At this point, the schematic is properly configured for DVM Full PowerAssist. A version of this schematic that has already been properly configured for DVM can be found in the tutorial zip file.

LTC3406B/Test Ckts/LTC3406B - DVM ADVANCED.sxsch

3.9 Selecting a Built-In Testplan

Once the DVM Control Symbol is configured, the schematic is ready to be run through its paces. From the built-in testplans menu, select the Sync Buck testplan (DVM|Built-In Testplans|Sync Buck (1 Input, 1 Output)).

Select four to six tests to run. You can expect each test to take approximately 6 seconds.

3.10 Viewing Output Report

DVM will now automatically run the selected tests, collect the results and compare the simulation data to the specifications entered in the DVM Control symbol. If the same tests were selected as in the example, the overview report should show one test failure. In the image below, the overview report has been annotated to highlight the common data elements of the overview report:

  1. Schematic used for this report
  2. Testplan from which this report was generated. This will contain the complete testplan, not just the selected tests.
  3. Report Directory
  4. The Overview Log file contains information about each run, in text format.
  5. Number of tests run, the number of passed tests, etc.
  6. Tab separated text files with scalars measured and specs evaluated.
  7. Links to individual test reports

For this example, the first Bode Plot test at light load failed one of its test specifications. The test report shows that the simulated phase margin was below the specification value set in the DVM Control symbol. Here we have annotated important elements of an individual test report.

  1. Report file - a text version of this report containing information about all scalars and graphs.
  2. Screenshot of the schematic just before the simulation executed
  3. Pass/Fail Status
  4. Input Deck file on which the simulation was run
  5. Measured Scalars
  6. Measured Specs
  7. Graph Data

4.0 Adding Curves and Scalar Measurements to the Report

Adding simulation waveforms and scalar measurements to a DVM report is extremely easy. In the following subsections the details of each operation is explained using examples.

4.1 Curves from existing probes

When you open the previously run test report, you will notice there are three graphs. The first graph contains the AC Bode Plot waveforms, the second has the POP voltage and current in the output load I1, and the third has the input source POP voltage and current waveforms. The subcircuit that defines each DVM source and load contains probes which plot the terminal voltage and current. In addition, the Bode Plot Load also contains the special probe which generates the Loop Gain and Phase curves. The curves generated by these fixed probes inside DVM source and load subcircuits are always featured prominently in the report.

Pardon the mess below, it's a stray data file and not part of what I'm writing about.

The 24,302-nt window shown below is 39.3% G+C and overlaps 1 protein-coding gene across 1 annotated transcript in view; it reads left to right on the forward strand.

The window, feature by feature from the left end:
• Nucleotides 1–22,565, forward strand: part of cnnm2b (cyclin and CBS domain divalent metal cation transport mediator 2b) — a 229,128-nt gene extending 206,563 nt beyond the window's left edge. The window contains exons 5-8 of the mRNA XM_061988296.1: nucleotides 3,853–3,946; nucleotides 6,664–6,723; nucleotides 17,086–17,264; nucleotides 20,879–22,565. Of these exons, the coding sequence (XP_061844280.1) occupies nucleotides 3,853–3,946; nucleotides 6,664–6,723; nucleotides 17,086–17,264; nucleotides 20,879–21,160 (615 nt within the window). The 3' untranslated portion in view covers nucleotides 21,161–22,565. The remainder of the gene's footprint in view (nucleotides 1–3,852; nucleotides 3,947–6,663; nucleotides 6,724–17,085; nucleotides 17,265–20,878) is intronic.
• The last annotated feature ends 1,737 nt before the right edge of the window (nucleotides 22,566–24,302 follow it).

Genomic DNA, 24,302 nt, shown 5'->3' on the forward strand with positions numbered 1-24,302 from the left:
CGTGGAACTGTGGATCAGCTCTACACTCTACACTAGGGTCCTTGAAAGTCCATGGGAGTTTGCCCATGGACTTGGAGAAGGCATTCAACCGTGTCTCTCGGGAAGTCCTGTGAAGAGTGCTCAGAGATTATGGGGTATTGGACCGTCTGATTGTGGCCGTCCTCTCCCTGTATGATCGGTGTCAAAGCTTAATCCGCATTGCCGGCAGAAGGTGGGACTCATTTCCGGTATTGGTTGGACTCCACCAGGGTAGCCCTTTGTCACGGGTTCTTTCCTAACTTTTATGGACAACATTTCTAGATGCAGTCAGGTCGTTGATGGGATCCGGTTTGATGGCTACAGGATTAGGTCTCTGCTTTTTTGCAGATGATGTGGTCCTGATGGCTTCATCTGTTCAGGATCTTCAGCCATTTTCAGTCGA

What about the other fixed probes on the schematic? There are four probes on the top level LTC3406B schematic. We find them on the SW node, CLK pin, the converter output voltage, and inductor current. The data for these curves was captured, but not displayed in the report. Instead, the section "Other SXGPH files" contains links to each graph file produced from schematic probes. By clicking on these links, you can open up these waveforms for viewing in the SIMetrix/SIMPLIS waveform viewer.

To try this feature, click on the simplis_pop14_518.sxgph hyperlink at the very end of the test report.

It is very easy to add new curves to the DVM report, so they appear as a graphic display on the report page, and not in the "Other SXGPH Files" section. All that needs to be done is to rename the curve labels to start with "DVM ". DVM will then remove the "DVM " from the curve labels and feature the graphs containing these curves in the report.

A schematic configured with "DVM" prefixes to all four top level probes can be found in the tutorial zip file.

LTC3406B/Test Ckts/4.1_LTC3406B - DVM ADVANCED.sxsch

4.2 Scalar Measurements

DVM can automatically read fixed probe measurements, and report those measurements in the "Measured Scalar Values" section of the DVM report. DVM will read the scalar measurements from all probes whose curve label is prefixed with DVM. As an example, let's add a measurement for the converter switching frequency to the report. The LTC3406B has a CLK output pin which we can accurately measure the switching frequency, and we already have a probe on that signal. All we need to do is add the measurement to the probe and the scalar value will appear in the report. Starting with the schematic we saved from section 4.1,

LTC3406B/Test Ckts/4.1_LTC3406B - DVM ADVANCED.sxsch

we will add the measurement to the DVM CLK probe. First, select the DVM CLK probe and right click to bring up the context menu:

Choose "Edit/Add Measurement". Then select Frequency from the first column, and select Yes in the Display on Schematic column.

The schematic is now prepared to add a the switching frequency measurement to the test report. Let's run the built-in Sync Buck testplan on this circuit. To see the switching frequency, we'll run a Steady-State test at 50% load and nominal input. After running the simulation, you should see the Frequency scalar appear on the schematic, and if we view the test report we see the second scalar in the measured scalar values table is Frequency(CLK).

A few notes -